For me, this is one of the great joys found within anime. While I still watch the series and play the games for the joy of experiencing them, at the same time I’ve found anime to be an invaluable tool for discovering new paths into the exploration of Japanese culture. Signposts if you will, pointing me towards new ideas, legends, and beckoning me to dig a bit deeper when the series or game is over. And these inspirations are everywhere once one sits down to look for them. For example the game Okami, while being both beautiful and artistic, also shares its narrative with the story of Amaterasu emerging from the cave and driving off monsters through her light. So too does the series Sasami-san@ganbaranai, which takes that same classic legend of the kami in the cave, and dresses it up as an adorable hikikomori schoolgirl spending her days rejecting the outside world. Pokémon, as previously mentioned, shares a lot in common with the yokai indices that started appearing in the mid-Edo period, while still satisfying the historical urge to discover, collect, and catalogue that many Japanese youths practice to this day. And even more overt properties like Natsume Yujincho and Nurarihyon no Mago [Nura: Rise of the Yokai Clan] bring those old legends into the present, challenging classical creatures with modern problems to overcome, or at least weather. They breathe new life into old stories, evolving tales once told by candlelight into mass media properties that astound and inspire new generations to look behind the curtain, and into the hidden world around them.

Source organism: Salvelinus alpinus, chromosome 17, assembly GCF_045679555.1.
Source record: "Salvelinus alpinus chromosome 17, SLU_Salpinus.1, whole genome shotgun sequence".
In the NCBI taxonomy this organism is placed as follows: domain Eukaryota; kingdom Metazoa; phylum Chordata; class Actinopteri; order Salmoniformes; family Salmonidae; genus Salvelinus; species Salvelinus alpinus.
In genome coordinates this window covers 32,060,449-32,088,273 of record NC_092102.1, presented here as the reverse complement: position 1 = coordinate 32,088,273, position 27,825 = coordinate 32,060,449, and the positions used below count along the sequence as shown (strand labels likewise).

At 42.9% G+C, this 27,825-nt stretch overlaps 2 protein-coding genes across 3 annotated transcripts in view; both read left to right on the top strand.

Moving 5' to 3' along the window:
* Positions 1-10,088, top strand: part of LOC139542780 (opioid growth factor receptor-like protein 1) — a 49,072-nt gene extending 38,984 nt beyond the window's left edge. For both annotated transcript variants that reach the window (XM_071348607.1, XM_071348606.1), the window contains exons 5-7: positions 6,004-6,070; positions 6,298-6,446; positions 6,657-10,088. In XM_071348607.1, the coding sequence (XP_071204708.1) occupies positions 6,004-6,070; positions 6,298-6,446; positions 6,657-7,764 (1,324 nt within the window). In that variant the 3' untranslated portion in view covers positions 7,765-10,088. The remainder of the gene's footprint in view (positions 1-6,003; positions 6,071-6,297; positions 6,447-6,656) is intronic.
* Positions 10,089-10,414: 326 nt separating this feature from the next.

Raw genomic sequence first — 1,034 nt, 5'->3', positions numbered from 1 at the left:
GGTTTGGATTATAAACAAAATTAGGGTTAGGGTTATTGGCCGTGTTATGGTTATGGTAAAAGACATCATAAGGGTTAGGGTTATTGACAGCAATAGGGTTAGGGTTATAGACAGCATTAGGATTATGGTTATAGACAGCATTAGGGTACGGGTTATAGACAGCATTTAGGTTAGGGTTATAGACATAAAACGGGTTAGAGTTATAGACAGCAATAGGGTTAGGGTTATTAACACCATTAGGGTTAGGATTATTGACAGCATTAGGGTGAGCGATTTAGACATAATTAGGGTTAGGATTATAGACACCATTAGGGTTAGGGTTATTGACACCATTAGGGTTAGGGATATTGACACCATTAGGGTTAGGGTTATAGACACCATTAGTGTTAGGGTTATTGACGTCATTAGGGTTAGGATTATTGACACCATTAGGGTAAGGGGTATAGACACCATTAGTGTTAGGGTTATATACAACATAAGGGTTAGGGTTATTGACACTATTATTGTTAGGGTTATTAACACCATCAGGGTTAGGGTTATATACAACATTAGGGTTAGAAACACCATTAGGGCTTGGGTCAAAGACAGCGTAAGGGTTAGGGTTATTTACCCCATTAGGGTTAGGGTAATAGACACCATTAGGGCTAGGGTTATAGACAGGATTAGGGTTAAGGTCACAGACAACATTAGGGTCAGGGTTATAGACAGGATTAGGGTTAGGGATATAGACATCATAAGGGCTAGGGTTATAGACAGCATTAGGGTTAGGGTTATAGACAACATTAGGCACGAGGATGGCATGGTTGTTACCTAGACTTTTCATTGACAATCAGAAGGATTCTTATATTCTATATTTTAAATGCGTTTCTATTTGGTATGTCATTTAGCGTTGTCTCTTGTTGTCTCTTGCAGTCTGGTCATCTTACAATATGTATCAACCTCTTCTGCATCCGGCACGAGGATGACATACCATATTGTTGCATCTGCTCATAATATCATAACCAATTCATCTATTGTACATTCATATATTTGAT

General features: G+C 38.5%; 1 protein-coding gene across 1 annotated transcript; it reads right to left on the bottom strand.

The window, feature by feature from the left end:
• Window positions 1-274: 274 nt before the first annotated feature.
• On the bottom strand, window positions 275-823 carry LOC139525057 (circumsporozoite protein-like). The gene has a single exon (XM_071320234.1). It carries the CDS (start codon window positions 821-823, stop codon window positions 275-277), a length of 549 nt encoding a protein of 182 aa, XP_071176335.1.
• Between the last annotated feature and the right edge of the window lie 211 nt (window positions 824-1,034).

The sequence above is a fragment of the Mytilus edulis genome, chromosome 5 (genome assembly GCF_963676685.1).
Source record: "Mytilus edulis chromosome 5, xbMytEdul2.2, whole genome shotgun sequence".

Pokémon is one of those series that rides this idea incredibly well. For those who play the game without any knowledge of either Japanese folklore or their obsession with cataloguing yokai, the series is a playful romp through catching/grinding pets until they can win fights, with a little plot thrown in to keep the story going. Sure, some of the Pokémon look a little out there, but when a fan discovers that some of those Pokémon share traits with fantastical creatures (as I did with the golduck all those years ago), suddenly the series comes alive with nods to regional legends (like Xerneas, inspired by the shishigami from Tohoku), mighty guardians (Arcanine, taking notes from the Koma-inu), ancient kami (Tornadus, with the same color and disposition as windy Fujin), and supernatural celebrities (Froslass and Mawile, derived from the Yuki- and Futakuchi-onna, respectively). And all the player needs to do at that point is follow the trails deep into the sacred forests of Japanese folklore to discover how far they might lead.

Waku Waku +NYC is a brand-new Japanese pop culture festival in Brooklyn, NY this August 29th to 30th that celebrates video games, anime, manga, music, food, art, and more. Tickets are on sale now!

We All Dance to the Same Beat


☆Taku Takahashi, the world famous DJ, producer and maestro of Japan’s electronic music scene, will team up with Wyatt Bray, the 2015 American World Champion of Japan’s classic sport Kendama, for an evening of collaborative pyrotechnics at Brooklyn’s Verboten on Saturday, August 29th.